Balance: we humans take it for granted. Without the sense of balance provided by our inner ears, we would have a hard time standing or walking around. What’s easy for us can be very hard for machines though. Projects that balance things have long been a challenge for engineers, makers and hackers. And rightly so, as building a machine to keep an object in balance often requires some novel electronic and mechanical solutions. This week’s Hacklet is all about projects that keep an object – or themselves – in balance.

wheelWe start with [Manuel Kasten] and Balance Wheel. Inspired by a project at Chaos Communication Congress, [Manuel] created a hack that looks timeless. A stainless steel ball is balanced on top of a wooden wheel. The system detects the ball’s position using a solar cell. More light on the cell means the ball is slipping off the wheel. The system counteracts this by spinning the wheel to oppose the falling ball. In the old days this would have been an analog system. [Manuel] made things a bit more modern by using an ATmega644p processor. The video shows the wheel spinning a bit fast, as the system was tuned for a ping pong ball rather than a heavy steel roller.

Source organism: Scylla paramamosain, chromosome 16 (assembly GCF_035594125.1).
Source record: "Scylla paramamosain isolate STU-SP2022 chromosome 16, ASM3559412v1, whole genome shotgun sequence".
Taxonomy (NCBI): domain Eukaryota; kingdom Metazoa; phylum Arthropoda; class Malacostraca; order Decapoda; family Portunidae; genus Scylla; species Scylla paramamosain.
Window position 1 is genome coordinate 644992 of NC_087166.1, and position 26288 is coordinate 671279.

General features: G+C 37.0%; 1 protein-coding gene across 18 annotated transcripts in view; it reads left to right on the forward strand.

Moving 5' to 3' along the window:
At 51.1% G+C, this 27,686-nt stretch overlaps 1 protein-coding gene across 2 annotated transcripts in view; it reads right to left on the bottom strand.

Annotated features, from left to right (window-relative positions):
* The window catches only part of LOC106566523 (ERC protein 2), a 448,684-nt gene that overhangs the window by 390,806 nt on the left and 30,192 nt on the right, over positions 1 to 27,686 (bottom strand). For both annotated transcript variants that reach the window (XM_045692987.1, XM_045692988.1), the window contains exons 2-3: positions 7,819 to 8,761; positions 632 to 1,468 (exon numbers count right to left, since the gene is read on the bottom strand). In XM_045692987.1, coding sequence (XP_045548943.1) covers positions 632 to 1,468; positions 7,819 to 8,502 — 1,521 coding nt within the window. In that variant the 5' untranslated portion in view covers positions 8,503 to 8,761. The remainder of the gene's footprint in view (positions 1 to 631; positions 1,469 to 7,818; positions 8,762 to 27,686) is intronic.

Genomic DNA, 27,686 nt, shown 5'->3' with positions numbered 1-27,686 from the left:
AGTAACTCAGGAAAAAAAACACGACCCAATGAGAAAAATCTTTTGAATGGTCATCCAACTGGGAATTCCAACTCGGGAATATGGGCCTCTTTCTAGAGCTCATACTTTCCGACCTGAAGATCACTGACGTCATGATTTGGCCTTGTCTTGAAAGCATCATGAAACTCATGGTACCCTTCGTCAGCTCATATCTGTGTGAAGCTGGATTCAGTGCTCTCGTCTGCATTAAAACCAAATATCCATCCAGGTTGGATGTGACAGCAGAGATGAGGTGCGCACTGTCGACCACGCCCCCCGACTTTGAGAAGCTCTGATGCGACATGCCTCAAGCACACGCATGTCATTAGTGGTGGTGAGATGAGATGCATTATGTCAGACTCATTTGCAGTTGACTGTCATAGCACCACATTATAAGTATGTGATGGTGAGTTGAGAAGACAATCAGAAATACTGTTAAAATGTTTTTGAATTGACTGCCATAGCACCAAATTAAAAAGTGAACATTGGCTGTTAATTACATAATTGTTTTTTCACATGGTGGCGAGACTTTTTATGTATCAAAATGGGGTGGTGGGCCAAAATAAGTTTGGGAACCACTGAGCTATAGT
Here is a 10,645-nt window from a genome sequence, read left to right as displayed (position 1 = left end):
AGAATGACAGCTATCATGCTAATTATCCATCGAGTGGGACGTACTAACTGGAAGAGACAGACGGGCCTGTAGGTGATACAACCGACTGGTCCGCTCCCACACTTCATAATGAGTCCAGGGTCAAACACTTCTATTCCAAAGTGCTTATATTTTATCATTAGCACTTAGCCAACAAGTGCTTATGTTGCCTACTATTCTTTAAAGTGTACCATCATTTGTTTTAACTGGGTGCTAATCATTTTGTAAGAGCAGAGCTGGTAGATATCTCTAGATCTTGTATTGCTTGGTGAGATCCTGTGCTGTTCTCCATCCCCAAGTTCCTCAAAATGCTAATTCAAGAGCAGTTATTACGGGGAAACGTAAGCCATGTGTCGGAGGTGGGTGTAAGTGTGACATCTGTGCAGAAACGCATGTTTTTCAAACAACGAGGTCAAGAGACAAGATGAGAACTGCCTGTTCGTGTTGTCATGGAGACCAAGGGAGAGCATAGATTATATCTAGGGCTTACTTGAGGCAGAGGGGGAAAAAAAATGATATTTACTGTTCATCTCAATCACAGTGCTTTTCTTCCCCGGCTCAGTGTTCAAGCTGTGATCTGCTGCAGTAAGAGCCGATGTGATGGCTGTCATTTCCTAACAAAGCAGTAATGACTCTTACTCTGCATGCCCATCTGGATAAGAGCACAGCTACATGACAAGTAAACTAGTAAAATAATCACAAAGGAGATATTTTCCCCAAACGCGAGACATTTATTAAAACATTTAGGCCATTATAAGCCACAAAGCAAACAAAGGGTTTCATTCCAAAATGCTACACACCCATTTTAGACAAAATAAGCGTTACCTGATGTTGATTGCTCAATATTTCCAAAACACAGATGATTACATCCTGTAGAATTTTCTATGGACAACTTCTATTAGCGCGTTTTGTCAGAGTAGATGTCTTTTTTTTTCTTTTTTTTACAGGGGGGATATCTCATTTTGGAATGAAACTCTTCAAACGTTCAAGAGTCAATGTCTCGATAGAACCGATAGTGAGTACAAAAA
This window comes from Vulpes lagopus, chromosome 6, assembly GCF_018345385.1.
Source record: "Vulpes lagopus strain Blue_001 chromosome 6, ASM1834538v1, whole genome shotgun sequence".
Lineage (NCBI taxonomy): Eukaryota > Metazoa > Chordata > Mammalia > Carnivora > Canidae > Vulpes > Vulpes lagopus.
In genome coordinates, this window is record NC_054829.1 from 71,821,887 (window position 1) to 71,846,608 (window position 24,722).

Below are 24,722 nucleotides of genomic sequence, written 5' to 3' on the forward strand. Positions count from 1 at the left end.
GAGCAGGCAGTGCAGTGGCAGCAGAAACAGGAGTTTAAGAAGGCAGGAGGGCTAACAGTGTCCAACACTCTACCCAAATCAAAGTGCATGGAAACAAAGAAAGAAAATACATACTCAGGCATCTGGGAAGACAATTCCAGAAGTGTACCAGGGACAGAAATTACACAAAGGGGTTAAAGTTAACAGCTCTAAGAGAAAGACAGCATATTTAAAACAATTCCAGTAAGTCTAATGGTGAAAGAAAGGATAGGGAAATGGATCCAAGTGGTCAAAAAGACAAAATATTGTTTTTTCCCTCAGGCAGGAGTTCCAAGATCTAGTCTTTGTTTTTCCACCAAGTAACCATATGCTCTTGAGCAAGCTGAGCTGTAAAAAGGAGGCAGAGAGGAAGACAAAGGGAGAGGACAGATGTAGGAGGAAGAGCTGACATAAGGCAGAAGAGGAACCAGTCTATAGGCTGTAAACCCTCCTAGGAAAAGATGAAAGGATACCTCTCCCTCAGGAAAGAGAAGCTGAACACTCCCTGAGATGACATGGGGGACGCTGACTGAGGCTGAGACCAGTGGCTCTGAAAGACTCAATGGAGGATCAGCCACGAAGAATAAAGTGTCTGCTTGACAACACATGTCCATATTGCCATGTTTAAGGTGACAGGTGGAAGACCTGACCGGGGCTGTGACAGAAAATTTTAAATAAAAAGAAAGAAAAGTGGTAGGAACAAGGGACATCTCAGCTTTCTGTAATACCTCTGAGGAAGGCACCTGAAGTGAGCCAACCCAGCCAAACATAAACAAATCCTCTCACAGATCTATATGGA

sidewayNext up is [Jason Dorie] with Sideway. Sideway is a two-wheeled skateboard that self-balances. One of the best parts of this project is that most of the mechanical components are from electric scooters, which means they are easy to source. The frame is even easier: A solid piece of plywood supports the rider and all the electronics. Two scooter motors are driven by a Sabertooth 2x32A motor controller. A Parallax Propeller performs the balancing act, obtaining IMU data from an ITG3200 digital gyro and an ADXL345 accelerometer. Speed is controlled by leaning forward and back, like a Segway. Steering is controlled by a Wiimote nunchuck. Sideway is powered by 3 cell LiPo batteries. [Jason] says this ride gets a lot of attention every time he takes it out.